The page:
Mitty Blake is the protagonist in Code Orange. A true New Yorker, Mitty loves everything about his city. There is so much to do, and so many great places to go. Unfortunately, there is one problem that keeps him from spending  time in his beloved city ... school. Mitty is a total slacker when it comes to formalized education, and he is on the brink of being kicked out of his advance biology class at the private school he attends in Manhattan and totally disappointing his parents. Being the procrastinator he is, Mitty finds himself with a major dilemma one Friday. He must turn in 10 pages of notes for a research paper on an infectious disease complete with resources used to get those notes. Of course, that isn’t the worst of it; four of the resources for the notes must be books.  Regardless of Mitty’s slacking ways, he is resourceful, and thanks to his mother’s design business, finds four medical books and discovers variola major, a highly contagious disease. While Mitty’s main conflict is between himself, the conflict grows to include society in an awesome plot twist, which keep  the suspense high even after the climax.  

Mitty has a definite flaw when it comes to his work ethic and school, not unlike many students I know. This makes Mitty very realistic. Mitty also has many redeeming qualities. He is intelligent. This traits appears as he works through his paper on smallpox.  Mitty consciously tries not just to copy his research in order to finish his paper. Instead, he purposefully uses his own words and recognizes his own voice in the paper. This shows that despite his work ethic, Mitty does have some higher principles. Mitty’s development  through the story also shows qualities that prove him to be responsible and provides hope that once he matures his work ethic will change. The event that strongly illustrates this is  when he unselfishly realizes that he has to protect not only the people he cares most about, his parents and friends, but  New York City and possibly the world. Had he been a bit more mature, he probably would have made a better choice about how do accomplish this, but that would have blown the climax.  Mitty is definitely a dynamic and rounded character because the resolution of his problem clearly helps him changed from the immature slacker he was at the beginning of the book to one who recognizes his flaws. Along with this recognition comes better decisions.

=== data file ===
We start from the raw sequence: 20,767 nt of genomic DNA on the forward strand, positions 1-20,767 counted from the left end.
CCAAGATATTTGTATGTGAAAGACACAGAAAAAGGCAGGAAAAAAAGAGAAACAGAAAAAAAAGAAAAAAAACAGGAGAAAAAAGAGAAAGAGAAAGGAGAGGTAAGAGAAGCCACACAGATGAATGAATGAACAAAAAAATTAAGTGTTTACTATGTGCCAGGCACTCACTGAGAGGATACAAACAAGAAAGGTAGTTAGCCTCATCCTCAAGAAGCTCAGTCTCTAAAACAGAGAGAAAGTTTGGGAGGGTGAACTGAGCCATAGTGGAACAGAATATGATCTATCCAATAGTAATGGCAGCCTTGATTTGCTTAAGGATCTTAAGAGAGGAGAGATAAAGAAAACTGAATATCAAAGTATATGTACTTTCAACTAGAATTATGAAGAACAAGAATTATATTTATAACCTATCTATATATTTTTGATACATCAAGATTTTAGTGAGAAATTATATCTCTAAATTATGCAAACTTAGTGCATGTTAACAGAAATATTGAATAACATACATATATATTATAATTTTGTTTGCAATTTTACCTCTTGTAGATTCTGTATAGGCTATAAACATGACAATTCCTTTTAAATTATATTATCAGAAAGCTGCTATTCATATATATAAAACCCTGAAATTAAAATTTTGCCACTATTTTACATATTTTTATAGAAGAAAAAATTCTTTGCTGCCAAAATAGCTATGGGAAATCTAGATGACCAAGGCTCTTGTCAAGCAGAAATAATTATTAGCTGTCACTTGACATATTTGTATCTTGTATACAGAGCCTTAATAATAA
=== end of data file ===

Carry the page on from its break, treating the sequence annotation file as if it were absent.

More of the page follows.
Code Orange remains a good read that appeals to both male and female readers. Mitty’s character is well developed, and although the some of the events may seem far fetched, Cooney’s talent allows the reader to suspend disbelief and enjoy the adventure.

Alas Babylon

Wednesday, December 2, 2009

One of my favorite oldies is a book written by Pat Frank called Alas Babylon. Frank’s book was published in 1959 as science fiction: however, at the time I think that many people probably thought the book could be a very real possibility. The subject of this book occurred to the author after having a conversation with a man who ask Frank’s opinion on a question that many American during this era thought about, “What do you think would happen if the Russkies hit us when we went looking---you know like Pearl Harbor?” Frank had background writing about military subjects and had even recently talked about this same scenario with some British officers.  In his prologue Frank’s answer to the question was that perhaps “five or six million Americans would be killed, but we would win the war.”  This conversation got him thinking more about what it would be like for those that survived an atomic blast and thus Alas Babylon was hatched.

Two elements in Pat Frank’s book have made Alas Babylon one my favorite reads. The premise for the plot of course is one, but it is how Frank takes that premise and develops it that I find very amazing and very believable.  Remember the fear and shock of 9-11, multiply that by millions and the devastation present all over the United States not just New York or Washington DC, and you can begin to gain an understanding of what his characters are dealing with.  Unlike 9-11 though, Frank’s characters must deal with no local government and a federal government that is unable to communicate with the masses. Most daily conveniences such as electricity, running water, and fresh food delivered daily to your neighborhood grocery store, and radio, TV, and newspapers are a memory.  If this did happened, what would be the most important things to do right after the blast? Two weeks later, and several months after that? How would survivors obtain and store food? What would people do if they got sick? Where would they go to get medicine or fresh water? These are the issues Frank’s main character, Randy deals with and a whole lot more to boot.

            Perhaps the element I think Pat Frank does best in his book is creating and developing his main character. Randy starts off as a less than up standing sort of guy. He is an alcoholic and a bit of a Peeping Tom, who has wasted most of his life on the pursuit of just getting by and doing as little as he can.  By the end of the book, Randy goes through a complete transformation. The various stages that Randy goes through to get to this transformation makes Alas Babylon exciting and thought provoking even today.

While I would not recommend this book for younger readers (sixth or seventh grader), mainly because Randy’s character is quite raunchy in the beginning, I do still recommend it to many of my students who like science fiction because of the plot and the characterization.